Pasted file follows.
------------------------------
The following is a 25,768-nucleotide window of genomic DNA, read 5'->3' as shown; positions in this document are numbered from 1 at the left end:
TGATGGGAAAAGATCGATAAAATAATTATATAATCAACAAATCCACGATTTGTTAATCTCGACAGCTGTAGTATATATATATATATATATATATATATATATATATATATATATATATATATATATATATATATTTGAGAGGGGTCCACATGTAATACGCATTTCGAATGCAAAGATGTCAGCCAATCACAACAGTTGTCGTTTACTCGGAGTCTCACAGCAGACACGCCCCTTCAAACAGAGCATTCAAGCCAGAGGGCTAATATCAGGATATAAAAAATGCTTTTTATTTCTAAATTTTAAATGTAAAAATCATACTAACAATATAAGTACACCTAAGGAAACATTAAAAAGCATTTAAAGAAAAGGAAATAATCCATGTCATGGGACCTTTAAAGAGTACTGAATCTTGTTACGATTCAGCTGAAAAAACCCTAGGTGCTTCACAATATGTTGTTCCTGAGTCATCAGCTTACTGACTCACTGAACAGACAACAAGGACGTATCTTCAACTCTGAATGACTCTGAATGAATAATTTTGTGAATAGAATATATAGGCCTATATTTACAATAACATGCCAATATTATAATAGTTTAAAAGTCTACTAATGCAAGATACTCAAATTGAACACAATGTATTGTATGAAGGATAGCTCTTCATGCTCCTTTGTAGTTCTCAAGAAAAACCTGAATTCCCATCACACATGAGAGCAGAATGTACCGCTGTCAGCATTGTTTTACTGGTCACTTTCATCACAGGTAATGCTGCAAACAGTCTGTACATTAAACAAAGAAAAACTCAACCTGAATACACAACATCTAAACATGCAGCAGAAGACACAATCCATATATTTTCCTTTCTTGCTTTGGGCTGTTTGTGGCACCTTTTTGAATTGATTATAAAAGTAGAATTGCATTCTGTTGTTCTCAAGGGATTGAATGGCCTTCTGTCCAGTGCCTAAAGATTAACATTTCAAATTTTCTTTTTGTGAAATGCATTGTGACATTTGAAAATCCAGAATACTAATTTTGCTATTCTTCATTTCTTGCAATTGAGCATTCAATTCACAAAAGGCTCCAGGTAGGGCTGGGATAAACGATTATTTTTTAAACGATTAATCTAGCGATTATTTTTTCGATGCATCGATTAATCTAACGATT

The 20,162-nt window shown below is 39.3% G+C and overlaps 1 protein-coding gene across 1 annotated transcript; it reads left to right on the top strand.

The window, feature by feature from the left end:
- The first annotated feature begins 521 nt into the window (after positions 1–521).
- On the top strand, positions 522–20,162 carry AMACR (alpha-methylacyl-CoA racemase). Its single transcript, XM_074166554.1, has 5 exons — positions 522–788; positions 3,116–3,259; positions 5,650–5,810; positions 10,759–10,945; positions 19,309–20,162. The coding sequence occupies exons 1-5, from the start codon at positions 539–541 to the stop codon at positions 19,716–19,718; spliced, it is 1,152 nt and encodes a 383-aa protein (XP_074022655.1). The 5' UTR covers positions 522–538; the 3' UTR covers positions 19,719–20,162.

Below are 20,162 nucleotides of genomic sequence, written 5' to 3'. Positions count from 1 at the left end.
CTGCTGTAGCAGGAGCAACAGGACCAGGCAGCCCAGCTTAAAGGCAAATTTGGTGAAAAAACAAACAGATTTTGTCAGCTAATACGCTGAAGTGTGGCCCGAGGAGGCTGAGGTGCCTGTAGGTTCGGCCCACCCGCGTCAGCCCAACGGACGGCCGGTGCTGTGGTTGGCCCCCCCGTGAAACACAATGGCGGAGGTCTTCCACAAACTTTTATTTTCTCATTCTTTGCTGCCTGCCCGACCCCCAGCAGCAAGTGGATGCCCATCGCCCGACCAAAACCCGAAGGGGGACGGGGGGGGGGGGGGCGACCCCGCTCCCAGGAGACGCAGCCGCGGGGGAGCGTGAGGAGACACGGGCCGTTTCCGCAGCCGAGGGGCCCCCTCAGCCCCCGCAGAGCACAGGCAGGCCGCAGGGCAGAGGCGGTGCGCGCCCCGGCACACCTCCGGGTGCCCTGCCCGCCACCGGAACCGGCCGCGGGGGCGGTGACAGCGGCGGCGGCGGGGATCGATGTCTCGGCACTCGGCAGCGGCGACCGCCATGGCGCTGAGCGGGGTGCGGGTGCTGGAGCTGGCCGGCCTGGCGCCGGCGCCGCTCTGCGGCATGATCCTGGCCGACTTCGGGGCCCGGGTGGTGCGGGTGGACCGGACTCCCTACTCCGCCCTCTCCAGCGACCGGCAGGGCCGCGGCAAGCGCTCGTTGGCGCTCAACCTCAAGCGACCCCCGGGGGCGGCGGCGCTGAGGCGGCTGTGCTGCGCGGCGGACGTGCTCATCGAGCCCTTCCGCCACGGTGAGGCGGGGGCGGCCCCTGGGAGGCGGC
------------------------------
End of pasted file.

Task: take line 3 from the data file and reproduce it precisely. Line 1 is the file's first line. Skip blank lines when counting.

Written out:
The 20,162-nt window shown below is 39.3% G+C and overlaps 1 protein-coding gene across 1 annotated transcript; it reads left to right on the top strand.